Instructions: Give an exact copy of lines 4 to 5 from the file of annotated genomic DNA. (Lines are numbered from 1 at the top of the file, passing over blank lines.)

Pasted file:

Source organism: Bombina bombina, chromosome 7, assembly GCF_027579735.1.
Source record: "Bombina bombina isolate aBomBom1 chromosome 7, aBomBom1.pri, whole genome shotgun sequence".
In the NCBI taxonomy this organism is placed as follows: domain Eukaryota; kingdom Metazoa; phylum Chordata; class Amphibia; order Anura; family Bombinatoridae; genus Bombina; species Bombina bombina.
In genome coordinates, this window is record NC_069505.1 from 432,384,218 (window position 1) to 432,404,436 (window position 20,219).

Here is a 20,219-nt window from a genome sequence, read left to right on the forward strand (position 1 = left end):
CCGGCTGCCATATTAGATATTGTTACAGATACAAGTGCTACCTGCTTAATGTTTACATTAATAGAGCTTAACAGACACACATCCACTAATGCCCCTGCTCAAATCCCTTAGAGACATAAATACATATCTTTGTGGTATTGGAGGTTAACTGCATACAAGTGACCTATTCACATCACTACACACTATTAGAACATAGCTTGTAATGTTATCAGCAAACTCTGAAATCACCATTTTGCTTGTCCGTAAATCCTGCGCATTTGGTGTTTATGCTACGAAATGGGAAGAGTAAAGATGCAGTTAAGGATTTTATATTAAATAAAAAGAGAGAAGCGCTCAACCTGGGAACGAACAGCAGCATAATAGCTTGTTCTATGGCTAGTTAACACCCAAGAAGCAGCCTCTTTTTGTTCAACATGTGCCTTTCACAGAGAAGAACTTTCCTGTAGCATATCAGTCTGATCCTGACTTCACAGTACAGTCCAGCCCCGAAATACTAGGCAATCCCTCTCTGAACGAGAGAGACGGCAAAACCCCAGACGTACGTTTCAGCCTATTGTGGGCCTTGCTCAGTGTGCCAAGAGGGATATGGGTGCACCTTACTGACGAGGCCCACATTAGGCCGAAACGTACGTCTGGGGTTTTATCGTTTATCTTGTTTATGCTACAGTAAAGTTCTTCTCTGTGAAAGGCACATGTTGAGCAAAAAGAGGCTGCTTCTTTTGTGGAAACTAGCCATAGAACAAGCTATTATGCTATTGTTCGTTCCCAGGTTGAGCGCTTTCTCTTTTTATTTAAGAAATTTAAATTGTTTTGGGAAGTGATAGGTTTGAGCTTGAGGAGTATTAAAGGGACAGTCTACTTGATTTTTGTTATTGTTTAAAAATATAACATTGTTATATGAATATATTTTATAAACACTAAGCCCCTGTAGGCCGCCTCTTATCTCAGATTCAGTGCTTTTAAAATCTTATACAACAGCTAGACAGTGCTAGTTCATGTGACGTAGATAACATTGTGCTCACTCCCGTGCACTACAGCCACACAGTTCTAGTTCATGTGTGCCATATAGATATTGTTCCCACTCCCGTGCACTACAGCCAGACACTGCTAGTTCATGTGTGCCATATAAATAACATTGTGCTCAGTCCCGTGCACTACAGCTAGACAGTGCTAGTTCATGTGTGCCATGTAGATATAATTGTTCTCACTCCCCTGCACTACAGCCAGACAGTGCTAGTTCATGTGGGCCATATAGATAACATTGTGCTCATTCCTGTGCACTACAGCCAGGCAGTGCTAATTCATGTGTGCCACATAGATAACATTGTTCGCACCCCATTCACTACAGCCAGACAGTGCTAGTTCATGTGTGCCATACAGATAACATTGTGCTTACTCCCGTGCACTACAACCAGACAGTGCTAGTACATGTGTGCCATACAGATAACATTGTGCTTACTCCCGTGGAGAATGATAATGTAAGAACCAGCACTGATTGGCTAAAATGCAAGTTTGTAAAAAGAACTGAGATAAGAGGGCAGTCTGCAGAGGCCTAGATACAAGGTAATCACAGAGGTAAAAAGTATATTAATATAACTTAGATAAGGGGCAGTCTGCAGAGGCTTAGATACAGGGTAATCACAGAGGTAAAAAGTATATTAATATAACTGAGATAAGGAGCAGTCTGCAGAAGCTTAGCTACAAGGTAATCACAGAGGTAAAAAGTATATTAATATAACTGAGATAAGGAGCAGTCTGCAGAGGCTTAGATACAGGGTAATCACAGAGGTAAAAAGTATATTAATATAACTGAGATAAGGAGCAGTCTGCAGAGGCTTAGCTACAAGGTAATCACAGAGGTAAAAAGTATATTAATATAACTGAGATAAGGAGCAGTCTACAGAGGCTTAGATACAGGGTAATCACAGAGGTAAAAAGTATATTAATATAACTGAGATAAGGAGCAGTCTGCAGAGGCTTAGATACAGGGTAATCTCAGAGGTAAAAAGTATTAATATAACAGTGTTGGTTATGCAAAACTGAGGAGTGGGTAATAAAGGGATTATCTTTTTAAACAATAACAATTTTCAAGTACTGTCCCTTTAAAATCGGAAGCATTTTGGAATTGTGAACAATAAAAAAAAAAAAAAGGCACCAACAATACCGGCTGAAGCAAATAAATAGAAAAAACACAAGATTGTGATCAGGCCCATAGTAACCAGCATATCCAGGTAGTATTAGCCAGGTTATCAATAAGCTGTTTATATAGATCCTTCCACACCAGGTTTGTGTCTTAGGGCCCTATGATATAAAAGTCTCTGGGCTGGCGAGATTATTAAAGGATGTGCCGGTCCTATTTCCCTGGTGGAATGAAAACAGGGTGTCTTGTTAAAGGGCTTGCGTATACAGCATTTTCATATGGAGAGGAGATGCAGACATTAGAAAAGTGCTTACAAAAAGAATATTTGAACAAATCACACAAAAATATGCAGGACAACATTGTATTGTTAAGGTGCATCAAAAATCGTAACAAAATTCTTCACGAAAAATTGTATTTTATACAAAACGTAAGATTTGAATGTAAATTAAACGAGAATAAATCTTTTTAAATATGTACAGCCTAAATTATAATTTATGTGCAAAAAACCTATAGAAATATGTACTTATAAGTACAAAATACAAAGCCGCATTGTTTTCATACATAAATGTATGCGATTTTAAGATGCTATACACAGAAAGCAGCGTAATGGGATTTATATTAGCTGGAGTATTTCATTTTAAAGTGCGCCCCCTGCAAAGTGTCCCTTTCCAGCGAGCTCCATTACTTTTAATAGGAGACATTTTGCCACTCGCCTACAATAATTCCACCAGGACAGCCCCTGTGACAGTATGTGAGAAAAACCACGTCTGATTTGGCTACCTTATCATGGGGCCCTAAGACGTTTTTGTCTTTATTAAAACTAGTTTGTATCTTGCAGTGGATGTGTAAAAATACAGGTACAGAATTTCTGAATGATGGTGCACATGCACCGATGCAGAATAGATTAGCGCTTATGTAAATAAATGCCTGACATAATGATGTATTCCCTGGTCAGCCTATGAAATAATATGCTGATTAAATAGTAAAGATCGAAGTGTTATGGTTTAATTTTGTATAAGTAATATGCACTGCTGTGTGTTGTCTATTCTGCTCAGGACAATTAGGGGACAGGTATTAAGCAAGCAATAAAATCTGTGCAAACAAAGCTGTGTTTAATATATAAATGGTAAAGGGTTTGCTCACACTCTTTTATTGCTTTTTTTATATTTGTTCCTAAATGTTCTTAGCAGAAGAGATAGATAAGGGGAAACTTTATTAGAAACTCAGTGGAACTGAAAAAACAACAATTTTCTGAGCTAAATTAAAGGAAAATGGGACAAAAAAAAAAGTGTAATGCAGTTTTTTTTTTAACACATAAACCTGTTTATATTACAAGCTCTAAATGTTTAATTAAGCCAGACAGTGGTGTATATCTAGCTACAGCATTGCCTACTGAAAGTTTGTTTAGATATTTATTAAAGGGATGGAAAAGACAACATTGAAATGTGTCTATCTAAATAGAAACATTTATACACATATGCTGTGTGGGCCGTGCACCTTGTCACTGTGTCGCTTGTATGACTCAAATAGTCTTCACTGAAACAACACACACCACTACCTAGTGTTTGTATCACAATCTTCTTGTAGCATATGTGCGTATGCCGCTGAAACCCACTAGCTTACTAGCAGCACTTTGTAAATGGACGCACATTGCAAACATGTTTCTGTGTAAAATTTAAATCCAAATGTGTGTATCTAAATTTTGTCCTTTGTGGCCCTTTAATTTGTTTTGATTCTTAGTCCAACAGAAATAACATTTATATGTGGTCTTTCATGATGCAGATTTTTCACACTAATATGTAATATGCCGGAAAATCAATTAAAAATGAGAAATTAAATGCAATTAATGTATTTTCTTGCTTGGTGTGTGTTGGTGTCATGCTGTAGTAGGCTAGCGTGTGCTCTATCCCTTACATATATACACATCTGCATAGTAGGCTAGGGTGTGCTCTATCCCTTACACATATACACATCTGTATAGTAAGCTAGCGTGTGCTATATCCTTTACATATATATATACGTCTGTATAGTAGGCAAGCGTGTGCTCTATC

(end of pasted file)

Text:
In genome coordinates, this window is record NC_069505.1 from 432,384,218 (window position 1) to 432,404,436 (window position 20,219).

Here is a 20,219-nt window from a genome sequence, read left to right on the forward strand (position 1 = left end):